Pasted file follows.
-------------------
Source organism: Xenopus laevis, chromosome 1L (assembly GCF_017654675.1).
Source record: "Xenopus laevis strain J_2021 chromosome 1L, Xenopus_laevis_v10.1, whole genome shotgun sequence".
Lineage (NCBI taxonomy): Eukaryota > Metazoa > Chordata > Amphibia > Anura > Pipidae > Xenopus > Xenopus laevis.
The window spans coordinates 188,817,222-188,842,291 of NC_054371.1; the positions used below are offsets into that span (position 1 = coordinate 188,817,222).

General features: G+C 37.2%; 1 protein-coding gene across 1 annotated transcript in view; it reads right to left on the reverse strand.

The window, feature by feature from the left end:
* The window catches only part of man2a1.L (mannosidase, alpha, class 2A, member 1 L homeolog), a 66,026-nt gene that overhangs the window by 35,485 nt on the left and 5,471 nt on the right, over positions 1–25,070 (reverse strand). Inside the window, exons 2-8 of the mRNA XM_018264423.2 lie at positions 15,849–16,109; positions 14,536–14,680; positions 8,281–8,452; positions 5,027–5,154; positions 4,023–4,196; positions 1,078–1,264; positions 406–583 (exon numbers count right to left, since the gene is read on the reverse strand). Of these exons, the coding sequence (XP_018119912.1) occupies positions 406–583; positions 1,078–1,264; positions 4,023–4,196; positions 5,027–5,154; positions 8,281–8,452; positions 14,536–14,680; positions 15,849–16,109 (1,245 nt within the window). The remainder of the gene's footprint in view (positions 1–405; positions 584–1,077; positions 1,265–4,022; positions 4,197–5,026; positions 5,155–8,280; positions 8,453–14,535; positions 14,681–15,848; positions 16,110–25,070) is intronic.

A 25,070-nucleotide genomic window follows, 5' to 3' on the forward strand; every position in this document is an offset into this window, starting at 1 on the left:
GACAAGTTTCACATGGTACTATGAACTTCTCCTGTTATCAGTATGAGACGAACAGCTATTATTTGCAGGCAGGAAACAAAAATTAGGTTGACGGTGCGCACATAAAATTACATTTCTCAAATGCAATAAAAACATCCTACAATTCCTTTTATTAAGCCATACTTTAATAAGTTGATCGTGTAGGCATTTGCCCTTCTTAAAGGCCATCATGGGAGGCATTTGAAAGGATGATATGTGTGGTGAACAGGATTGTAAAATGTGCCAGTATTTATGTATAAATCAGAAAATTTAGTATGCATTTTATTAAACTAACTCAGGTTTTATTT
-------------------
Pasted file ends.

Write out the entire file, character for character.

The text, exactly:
Source organism: Xenopus laevis, chromosome 1L (assembly GCF_017654675.1).
Source record: "Xenopus laevis strain J_2021 chromosome 1L, Xenopus_laevis_v10.1, whole genome shotgun sequence".
Lineage (NCBI taxonomy): Eukaryota > Metazoa > Chordata > Amphibia > Anura > Pipidae > Xenopus > Xenopus laevis.
The window spans coordinates 188,817,222-188,842,291 of NC_054371.1; the positions used below are offsets into that span (position 1 = coordinate 188,817,222).

General features: G+C 37.2%; 1 protein-coding gene across 1 annotated transcript in view; it reads right to left on the reverse strand.

The window, feature by feature from the left end:
* The window catches only part of man2a1.L (mannosidase, alpha, class 2A, member 1 L homeolog), a 66,026-nt gene that overhangs the window by 35,485 nt on the left and 5,471 nt on the right, over positions 1–25,070 (reverse strand). Inside the window, exons 2-8 of the mRNA XM_018264423.2 lie at positions 15,849–16,109; positions 14,536–14,680; positions 8,281–8,452; positions 5,027–5,154; positions 4,023–4,196; positions 1,078–1,264; positions 406–583 (exon numbers count right to left, since the gene is read on the reverse strand). Of these exons, the coding sequence (XP_018119912.1) occupies positions 406–583; positions 1,078–1,264; positions 4,023–4,196; positions 5,027–5,154; positions 8,281–8,452; positions 14,536–14,680; positions 15,849–16,109 (1,245 nt within the window). The remainder of the gene's footprint in view (positions 1–405; positions 584–1,077; positions 1,265–4,022; positions 4,197–5,026; positions 5,155–8,280; positions 8,453–14,535; positions 14,681–15,848; positions 16,110–25,070) is intronic.

A 25,070-nucleotide genomic window follows, 5' to 3' on the forward strand; every position in this document is an offset into this window, starting at 1 on the left:
GACAAGTTTCACATGGTACTATGAACTTCTCCTGTTATCAGTATGAGACGAACAGCTATTATTTGCAGGCAGGAAACAAAAATTAGGTTGACGGTGCGCACATAAAATTACATTTCTCAAATGCAATAAAAACATCCTACAATTCCTTTTATTAAGCCATACTTTAATAAGTTGATCGTGTAGGCATTTGCCCTTCTTAAAGGCCATCATGGGAGGCATTTGAAAGGATGATATGTGTGGTGAACAGGATTGTAAAATGTGCCAGTATTTATGTATAAATCAGAAAATTTAGTATGCATTTTATTAAACTAACTCAGGTTTTATTT